Activists have argues that those surveys results do not prove the effectiveness of the death penalty, but rather the govenment’s effectiveness in convincing its citizens that it is.
A different 2018 survey conducted by the National University of Singapore found that, when Singaporeans were presented with the details of typical cases where capital punishment would be legally required, few thought the death penalty should actually be applied in all instances, including drug trafficking cases. The researchers found that the Singaporean public was generally poorly informed about the death penalty, with 60 percent saying they knew “nothing or little about it” and 80 percent saying they rarely talked about the subject to others.
MHA also accused Branson of asserting falsehoods about Singapore’s “disproportionate use [of capital punishment] on minorities, an obsession with small-scale drug traffickers, and the widely reported harassment of human rights defenders and capital defence lawyers”.
Many death penalty opponents besides Branson have made these arguments about the systemic injustice of Singapore’s death penalty regime. Singapore refuses to disclose the racial makeup of its death row inmates but the majority of reported cases have been from minority groups.
It has been reported that Tangaraju had to represent himself in his final post-appeal legal attempts to avert his execution, as has been the case for many death row inmates since Singapore’s courts began giving lawyers who represented them in these motions heavy financial penalties for alleged “abuse of process”.
In a statement released last year by the International Commission of Jurists (ICJ) calling for Singapore to halt its executions, the NGO also called for an end to such fines on lawyers representing death row inmates. They argued, “The imposition of punitive cost orders has obstructed death-row inmates’ access to justice and effective remedies, their right to legal counsel — with several having had to represent themselves in court — and, in turn, their right to a fair trial and, ultimately, their right to life.”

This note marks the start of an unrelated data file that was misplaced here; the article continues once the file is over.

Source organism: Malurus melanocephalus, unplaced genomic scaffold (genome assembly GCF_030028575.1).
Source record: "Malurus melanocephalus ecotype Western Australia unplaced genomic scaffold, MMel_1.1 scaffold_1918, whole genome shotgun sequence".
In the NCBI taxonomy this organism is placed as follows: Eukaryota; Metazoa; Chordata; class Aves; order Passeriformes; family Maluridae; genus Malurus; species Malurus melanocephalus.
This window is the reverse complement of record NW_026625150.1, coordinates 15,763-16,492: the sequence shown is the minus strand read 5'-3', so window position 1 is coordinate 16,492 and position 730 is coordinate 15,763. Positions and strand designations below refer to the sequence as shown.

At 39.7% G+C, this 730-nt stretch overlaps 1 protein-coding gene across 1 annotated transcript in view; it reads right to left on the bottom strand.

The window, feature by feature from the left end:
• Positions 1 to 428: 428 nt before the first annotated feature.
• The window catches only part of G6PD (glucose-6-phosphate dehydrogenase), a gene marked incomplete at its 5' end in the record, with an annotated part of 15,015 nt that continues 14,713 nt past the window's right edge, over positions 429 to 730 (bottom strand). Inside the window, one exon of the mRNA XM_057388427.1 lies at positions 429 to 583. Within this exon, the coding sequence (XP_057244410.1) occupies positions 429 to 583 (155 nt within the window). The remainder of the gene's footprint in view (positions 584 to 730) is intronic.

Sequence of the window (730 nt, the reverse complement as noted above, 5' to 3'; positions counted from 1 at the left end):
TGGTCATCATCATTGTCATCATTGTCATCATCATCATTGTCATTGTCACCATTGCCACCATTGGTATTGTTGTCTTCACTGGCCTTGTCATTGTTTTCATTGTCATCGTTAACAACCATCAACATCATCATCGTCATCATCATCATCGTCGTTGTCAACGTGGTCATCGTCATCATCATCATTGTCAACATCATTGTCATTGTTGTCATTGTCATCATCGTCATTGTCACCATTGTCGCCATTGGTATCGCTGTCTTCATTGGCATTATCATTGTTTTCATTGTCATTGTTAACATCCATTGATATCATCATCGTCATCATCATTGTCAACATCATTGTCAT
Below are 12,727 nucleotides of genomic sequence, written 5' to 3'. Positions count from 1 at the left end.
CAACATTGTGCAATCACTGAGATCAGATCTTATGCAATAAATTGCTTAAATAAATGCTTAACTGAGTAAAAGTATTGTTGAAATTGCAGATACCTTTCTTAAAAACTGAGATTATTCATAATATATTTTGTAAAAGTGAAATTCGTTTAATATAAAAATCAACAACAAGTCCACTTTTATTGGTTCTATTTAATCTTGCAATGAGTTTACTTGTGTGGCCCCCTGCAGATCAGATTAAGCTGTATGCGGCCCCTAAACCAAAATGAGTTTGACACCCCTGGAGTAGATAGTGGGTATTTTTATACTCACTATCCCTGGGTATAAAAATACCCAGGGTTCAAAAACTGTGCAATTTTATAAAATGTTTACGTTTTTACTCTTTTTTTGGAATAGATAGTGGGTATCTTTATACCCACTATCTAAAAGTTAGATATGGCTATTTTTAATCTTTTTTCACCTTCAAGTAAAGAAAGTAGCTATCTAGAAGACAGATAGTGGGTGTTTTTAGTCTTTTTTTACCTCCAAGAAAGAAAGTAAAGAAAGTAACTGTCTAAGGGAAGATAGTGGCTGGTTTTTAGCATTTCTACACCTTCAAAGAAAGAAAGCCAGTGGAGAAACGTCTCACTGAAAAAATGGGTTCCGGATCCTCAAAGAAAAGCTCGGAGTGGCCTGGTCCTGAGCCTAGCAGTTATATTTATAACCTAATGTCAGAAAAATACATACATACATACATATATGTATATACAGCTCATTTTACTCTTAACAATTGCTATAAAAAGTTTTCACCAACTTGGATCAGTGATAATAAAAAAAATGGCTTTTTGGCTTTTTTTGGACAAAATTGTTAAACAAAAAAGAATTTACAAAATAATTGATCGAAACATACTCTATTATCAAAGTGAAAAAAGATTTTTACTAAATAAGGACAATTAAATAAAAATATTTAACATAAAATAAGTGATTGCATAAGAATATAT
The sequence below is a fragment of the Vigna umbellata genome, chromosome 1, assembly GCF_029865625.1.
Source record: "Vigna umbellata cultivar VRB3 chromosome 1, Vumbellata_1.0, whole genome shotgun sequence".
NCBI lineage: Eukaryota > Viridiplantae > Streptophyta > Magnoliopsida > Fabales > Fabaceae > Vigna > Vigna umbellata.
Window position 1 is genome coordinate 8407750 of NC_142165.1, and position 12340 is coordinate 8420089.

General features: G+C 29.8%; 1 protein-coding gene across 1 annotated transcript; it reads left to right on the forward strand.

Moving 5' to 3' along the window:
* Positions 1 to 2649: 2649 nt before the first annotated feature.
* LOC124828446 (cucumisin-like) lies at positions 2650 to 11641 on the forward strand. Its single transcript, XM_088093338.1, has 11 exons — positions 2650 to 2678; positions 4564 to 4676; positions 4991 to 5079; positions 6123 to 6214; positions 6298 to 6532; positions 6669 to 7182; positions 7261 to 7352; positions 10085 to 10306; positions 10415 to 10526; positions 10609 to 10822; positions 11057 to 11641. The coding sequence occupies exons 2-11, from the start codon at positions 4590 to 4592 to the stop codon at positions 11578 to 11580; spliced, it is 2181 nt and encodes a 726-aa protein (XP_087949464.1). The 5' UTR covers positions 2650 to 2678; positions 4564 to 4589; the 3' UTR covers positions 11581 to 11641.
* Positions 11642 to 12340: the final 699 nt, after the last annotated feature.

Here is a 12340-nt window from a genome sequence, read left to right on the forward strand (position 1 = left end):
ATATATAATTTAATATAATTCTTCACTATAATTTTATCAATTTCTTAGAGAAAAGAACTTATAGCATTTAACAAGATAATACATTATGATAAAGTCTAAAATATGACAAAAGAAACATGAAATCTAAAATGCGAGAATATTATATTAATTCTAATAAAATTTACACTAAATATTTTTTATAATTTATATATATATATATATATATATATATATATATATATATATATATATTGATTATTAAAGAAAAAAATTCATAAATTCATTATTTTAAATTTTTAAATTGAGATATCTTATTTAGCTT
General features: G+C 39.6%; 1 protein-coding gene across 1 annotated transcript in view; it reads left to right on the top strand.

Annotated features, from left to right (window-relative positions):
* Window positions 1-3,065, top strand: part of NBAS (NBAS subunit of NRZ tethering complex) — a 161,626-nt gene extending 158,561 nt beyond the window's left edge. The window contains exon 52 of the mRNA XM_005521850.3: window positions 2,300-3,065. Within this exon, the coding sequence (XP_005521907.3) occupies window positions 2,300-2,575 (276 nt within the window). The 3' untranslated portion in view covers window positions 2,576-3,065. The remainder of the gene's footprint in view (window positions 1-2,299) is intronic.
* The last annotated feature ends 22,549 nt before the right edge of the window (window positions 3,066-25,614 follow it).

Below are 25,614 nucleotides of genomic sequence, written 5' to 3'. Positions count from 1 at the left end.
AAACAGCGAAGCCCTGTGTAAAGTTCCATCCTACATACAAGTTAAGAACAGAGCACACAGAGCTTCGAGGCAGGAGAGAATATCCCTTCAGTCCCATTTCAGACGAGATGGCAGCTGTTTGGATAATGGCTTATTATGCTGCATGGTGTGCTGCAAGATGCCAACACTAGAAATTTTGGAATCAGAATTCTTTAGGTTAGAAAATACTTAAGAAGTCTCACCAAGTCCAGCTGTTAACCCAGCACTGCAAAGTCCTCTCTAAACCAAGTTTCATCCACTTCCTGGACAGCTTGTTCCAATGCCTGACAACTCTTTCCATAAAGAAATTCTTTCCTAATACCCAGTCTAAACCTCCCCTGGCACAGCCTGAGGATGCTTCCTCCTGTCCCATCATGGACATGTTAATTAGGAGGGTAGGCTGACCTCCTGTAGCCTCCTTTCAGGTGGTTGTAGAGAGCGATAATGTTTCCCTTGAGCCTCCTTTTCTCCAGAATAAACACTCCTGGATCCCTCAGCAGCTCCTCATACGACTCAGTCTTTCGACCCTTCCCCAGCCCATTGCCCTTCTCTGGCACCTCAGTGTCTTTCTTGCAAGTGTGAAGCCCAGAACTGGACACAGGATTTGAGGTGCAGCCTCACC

MHA’s response to Branson concludes by saying that Branson is free to advocate his own beliefs but he should respect the choice of Singaporeans. Branson has yet to respond to MHA’s statement.
Branson’s criticism of Singapore’s spate of executions last year led to Singapore’s Ministry of Home Affairs (MHA) challenging him to a live television debate over their death penalty policies. Branson declined their offer, urging the government to engage with local activists instead.
Some observers argued that the Singaporean government’s debate challenge was meant to frame the issue as being about foreigners telling Singaporeans what’s best for them, making it an issue of nationalism rather than acknowledge the growing opposition to the death penalty among Singaporeans.
Singapore executed 11 people in 2022, all for non-violent drug-related offenses. The spate of executions led to a growing outcry from activists, both local and international, as well as multinational organizations such as the European Union and the United Nations, calling for the city-state to abolish its death penalty regime.
But the Singaporean government has vehemently defended the necessity of its death penalty policy against all criticism, arguing that it is essential to protecting its citizens from the scourge of drugs.